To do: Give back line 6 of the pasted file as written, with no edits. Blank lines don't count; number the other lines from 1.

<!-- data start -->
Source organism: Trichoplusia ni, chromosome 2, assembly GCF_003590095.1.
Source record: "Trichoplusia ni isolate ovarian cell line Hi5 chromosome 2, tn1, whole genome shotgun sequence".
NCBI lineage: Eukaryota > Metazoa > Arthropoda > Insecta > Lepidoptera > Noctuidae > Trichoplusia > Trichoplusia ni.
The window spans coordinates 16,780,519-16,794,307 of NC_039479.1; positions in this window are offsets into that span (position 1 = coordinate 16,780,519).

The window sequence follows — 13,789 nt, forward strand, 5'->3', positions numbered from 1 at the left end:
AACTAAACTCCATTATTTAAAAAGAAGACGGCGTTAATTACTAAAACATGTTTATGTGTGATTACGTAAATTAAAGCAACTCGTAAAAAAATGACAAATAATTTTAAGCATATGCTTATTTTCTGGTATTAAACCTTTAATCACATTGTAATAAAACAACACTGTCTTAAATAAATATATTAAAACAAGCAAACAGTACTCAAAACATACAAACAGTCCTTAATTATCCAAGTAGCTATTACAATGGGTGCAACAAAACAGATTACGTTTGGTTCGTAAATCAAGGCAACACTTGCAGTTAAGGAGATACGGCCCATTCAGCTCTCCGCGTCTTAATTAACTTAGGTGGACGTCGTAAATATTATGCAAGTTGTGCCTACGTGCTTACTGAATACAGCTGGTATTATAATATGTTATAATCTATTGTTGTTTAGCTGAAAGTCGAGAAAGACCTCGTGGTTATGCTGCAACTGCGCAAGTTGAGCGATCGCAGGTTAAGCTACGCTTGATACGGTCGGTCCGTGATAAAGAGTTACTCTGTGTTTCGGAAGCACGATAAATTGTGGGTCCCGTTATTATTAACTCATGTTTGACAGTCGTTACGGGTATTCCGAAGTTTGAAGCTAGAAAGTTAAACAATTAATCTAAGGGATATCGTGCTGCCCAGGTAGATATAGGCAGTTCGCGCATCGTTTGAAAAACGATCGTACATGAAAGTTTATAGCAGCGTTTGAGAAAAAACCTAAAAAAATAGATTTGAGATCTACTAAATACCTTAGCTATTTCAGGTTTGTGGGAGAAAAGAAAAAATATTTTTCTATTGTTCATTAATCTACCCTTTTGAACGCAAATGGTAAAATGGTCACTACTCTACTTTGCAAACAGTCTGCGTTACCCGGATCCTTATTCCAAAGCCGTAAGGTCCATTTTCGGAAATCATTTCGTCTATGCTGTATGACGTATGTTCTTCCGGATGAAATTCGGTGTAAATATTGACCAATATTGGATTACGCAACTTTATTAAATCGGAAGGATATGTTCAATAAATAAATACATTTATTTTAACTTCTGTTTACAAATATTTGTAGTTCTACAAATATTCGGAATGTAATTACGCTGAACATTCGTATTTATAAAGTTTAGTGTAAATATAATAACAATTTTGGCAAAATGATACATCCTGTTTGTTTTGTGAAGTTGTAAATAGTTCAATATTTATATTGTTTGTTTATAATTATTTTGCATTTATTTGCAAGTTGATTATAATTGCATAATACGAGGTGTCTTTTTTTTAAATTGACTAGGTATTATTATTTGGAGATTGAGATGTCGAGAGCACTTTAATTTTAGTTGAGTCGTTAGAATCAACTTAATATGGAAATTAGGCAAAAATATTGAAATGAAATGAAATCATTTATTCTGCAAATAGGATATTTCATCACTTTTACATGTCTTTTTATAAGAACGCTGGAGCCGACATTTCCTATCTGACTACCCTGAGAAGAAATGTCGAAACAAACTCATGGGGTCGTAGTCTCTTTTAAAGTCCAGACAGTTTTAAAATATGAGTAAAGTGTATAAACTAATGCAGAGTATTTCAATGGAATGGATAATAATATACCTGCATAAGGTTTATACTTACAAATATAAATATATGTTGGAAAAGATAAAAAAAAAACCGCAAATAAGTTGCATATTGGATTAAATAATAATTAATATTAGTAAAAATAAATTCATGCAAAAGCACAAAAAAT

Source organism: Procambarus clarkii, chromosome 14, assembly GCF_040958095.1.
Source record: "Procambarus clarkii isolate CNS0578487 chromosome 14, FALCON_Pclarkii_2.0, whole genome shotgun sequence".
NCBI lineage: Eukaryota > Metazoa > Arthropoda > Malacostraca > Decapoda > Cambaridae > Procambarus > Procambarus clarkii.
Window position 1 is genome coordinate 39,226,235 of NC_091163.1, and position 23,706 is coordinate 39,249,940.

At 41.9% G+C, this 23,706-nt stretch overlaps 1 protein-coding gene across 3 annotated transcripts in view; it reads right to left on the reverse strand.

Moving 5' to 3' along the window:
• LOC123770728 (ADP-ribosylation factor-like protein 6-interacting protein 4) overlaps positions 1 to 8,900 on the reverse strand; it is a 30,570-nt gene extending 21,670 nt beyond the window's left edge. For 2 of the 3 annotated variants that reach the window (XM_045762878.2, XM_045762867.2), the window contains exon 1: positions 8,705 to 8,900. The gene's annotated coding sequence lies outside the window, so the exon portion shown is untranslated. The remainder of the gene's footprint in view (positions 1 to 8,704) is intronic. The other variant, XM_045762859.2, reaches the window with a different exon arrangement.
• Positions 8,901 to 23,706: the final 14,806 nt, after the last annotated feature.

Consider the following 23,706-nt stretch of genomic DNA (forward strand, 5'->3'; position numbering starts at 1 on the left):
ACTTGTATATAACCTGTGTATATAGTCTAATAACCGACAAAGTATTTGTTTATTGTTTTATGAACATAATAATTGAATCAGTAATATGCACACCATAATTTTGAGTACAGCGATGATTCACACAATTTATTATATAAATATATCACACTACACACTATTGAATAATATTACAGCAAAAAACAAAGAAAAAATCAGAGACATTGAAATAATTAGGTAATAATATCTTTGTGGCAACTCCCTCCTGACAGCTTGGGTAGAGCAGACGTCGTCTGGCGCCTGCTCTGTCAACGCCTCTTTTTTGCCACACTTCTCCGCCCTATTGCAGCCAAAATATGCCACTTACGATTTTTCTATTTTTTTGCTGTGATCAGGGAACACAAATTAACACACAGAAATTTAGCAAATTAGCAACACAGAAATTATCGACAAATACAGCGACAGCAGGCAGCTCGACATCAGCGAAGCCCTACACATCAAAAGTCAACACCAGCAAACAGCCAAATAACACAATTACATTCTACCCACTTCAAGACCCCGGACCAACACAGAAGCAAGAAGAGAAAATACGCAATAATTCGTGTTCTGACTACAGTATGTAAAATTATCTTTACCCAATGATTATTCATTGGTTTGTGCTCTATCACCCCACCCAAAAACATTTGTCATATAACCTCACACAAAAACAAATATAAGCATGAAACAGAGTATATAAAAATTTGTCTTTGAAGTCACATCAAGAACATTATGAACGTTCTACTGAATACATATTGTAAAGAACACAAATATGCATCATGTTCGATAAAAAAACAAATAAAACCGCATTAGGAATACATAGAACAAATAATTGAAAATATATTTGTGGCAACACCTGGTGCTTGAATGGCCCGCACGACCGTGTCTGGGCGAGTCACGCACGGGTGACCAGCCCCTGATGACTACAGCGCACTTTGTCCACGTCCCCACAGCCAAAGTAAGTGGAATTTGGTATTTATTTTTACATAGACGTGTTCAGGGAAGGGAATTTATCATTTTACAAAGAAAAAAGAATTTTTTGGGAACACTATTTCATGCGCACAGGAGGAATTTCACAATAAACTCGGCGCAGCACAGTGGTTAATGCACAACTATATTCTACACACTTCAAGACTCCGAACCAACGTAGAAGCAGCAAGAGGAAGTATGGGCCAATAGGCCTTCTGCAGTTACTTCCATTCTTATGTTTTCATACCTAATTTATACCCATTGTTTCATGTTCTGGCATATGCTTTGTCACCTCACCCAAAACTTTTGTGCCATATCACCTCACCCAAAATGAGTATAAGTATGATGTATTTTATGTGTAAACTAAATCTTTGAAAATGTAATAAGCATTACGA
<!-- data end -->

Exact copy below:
AACTAAACTCCATTATTTAAAAAGAAGACGGCGTTAATTACTAAAACATGTTTATGTGTGATTACGTAAATTAAAGCAACTCGTAAAAAAATGACAAATAATTTTAAGCATATGCTTATTTTCTGGTATTAAACCTTTAATCACATTGTAATAAAACAACACTGTCTTAAATAAATATATTAAAACAAGCAAACAGTACTCAAAACATACAAACAGTCCTTAATTATCCAAGTAGCTATTACAATGGGTGCAACAAAACAGATTACGTTTGGTTCGTAAATCAAGGCAACACTTGCAGTTAAGGAGATACGGCCCATTCAGCTCTCCGCGTCTTAATTAACTTAGGTGGACGTCGTAAATATTATGCAAGTTGTGCCTACGTGCTTACTGAATACAGCTGGTATTATAATATGTTATAATCTATTGTTGTTTAGCTGAAAGTCGAGAAAGACCTCGTGGTTATGCTGCAACTGCGCAAGTTGAGCGATCGCAGGTTAAGCTACGCTTGATACGGTCGGTCCGTGATAAAGAGTTACTCTGTGTTTCGGAAGCACGATAAATTGTGGGTCCCGTTATTATTAACTCATGTTTGACAGTCGTTACGGGTATTCCGAAGTTTGAAGCTAGAAAGTTAAACAATTAATCTAAGGGATATCGTGCTGCCCAGGTAGATATAGGCAGTTCGCGCATCGTTTGAAAAACGATCGTACATGAAAGTTTATAGCAGCGTTTGAGAAAAAACCTAAAAAAATAGATTTGAGATCTACTAAATACCTTAGCTATTTCAGGTTTGTGGGAGAAAAGAAAAAATATTTTTCTATTGTTCATTAATCTACCCTTTTGAACGCAAATGGTAAAATGGTCACTACTCTACTTTGCAAACAGTCTGCGTTACCCGGATCCTTATTCCAAAGCCGTAAGGTCCATTTTCGGAAATCATTTCGTCTATGCTGTATGACGTATGTTCTTCCGGATGAAATTCGGTGTAAATATTGACCAATATTGGATTACGCAACTTTATTAAATCGGAAGGATATGTTCAATAAATAAATACATTTATTTTAACTTCTGTTTACAAATATTTGTAGTTCTACAAATATTCGGAATGTAATTACGCTGAACATTCGTATTTATAAAGTTTAGTGTAAATATAATAACAATTTTGGCAAAATGATACATCCTGTTTGTTTTGTGAAGTTGTAAATAGTTCAATATTTATATTGTTTGTTTATAATTATTTTGCATTTATTTGCAAGTTGATTATAATTGCATAATACGAGGTGTCTTTTTTTTAAATTGACTAGGTATTATTATTTGGAGATTGAGATGTCGAGAGCACTTTAATTTTAGTTGAGTCGTTAGAATCAACTTAATATGGAAATTAGGCAAAAATATTGAAATGAAATGAAATCATTTATTCTGCAAATAGGATATTTCATCACTTTTACATGTCTTTTTATAAGAACGCTGGAGCCGACATTTCCTATCTGACTACCCTGAGAAGAAATGTCGAAACAAACTCATGGGGTCGTAGTCTCTTTTAAAGTCCAGACAGTTTTAAAATATGAGTAAAGTGTATAAACTAATGCAGAGTATTTCAATGGAATGGATAATAATATACCTGCATAAGGTTTATACTTACAAATATAAATATATGTTGGAAAAGATAAAAAAAAAACCGCAAATAAGTTGCATATTGGATTAAATAATAATTAATATTAGTAAAAATAAATTCATGCAAAAGCACAAAAAAT